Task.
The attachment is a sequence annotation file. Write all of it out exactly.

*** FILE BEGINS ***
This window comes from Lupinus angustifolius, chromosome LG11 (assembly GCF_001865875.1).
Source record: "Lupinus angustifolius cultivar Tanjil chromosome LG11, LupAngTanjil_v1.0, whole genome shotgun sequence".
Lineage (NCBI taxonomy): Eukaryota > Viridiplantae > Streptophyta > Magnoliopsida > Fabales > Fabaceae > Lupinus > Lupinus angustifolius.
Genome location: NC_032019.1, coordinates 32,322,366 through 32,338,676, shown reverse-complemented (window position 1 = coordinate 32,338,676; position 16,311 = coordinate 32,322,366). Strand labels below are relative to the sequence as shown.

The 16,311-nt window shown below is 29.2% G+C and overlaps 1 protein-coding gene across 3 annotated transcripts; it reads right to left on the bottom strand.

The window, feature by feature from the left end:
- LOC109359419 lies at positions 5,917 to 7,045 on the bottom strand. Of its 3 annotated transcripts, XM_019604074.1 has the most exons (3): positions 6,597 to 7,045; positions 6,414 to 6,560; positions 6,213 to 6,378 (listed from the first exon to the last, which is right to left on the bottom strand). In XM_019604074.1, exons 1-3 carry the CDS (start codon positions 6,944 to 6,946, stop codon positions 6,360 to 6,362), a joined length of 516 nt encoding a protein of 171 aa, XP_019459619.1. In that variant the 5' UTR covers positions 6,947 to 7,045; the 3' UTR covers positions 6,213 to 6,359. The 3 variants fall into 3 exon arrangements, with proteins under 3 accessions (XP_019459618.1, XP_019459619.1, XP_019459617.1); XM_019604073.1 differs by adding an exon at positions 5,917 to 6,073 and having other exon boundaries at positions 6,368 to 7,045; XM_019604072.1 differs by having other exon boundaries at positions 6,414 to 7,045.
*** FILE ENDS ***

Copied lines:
This window comes from Lupinus angustifolius, chromosome LG11 (assembly GCF_001865875.1).
Source record: "Lupinus angustifolius cultivar Tanjil chromosome LG11, LupAngTanjil_v1.0, whole genome shotgun sequence".
Lineage (NCBI taxonomy): Eukaryota > Viridiplantae > Streptophyta > Magnoliopsida > Fabales > Fabaceae > Lupinus > Lupinus angustifolius.
Genome location: NC_032019.1, coordinates 32,322,366 through 32,338,676, shown reverse-complemented (window position 1 = coordinate 32,338,676; position 16,311 = coordinate 32,322,366). Strand labels below are relative to the sequence as shown.

The 16,311-nt window shown below is 29.2% G+C and overlaps 1 protein-coding gene across 3 annotated transcripts; it reads right to left on the bottom strand.

The window, feature by feature from the left end:
- LOC109359419 lies at positions 5,917 to 7,045 on the bottom strand. Of its 3 annotated transcripts, XM_019604074.1 has the most exons (3): positions 6,597 to 7,045; positions 6,414 to 6,560; positions 6,213 to 6,378 (listed from the first exon to the last, which is right to left on the bottom strand). In XM_019604074.1, exons 1-3 carry the CDS (start codon positions 6,944 to 6,946, stop codon positions 6,360 to 6,362), a joined length of 516 nt encoding a protein of 171 aa, XP_019459619.1. In that variant the 5' UTR covers positions 6,947 to 7,045; the 3' UTR covers positions 6,213 to 6,359. The 3 variants fall into 3 exon arrangements, with proteins under 3 accessions (XP_019459618.1, XP_019459619.1, XP_019459617.1); XM_019604073.1 differs by adding an exon at positions 5,917 to 6,073 and having other exon boundaries at positions 6,368 to 7,045; XM_019604072.1 differs by having other exon boundaries at positions 6,414 to 7,045.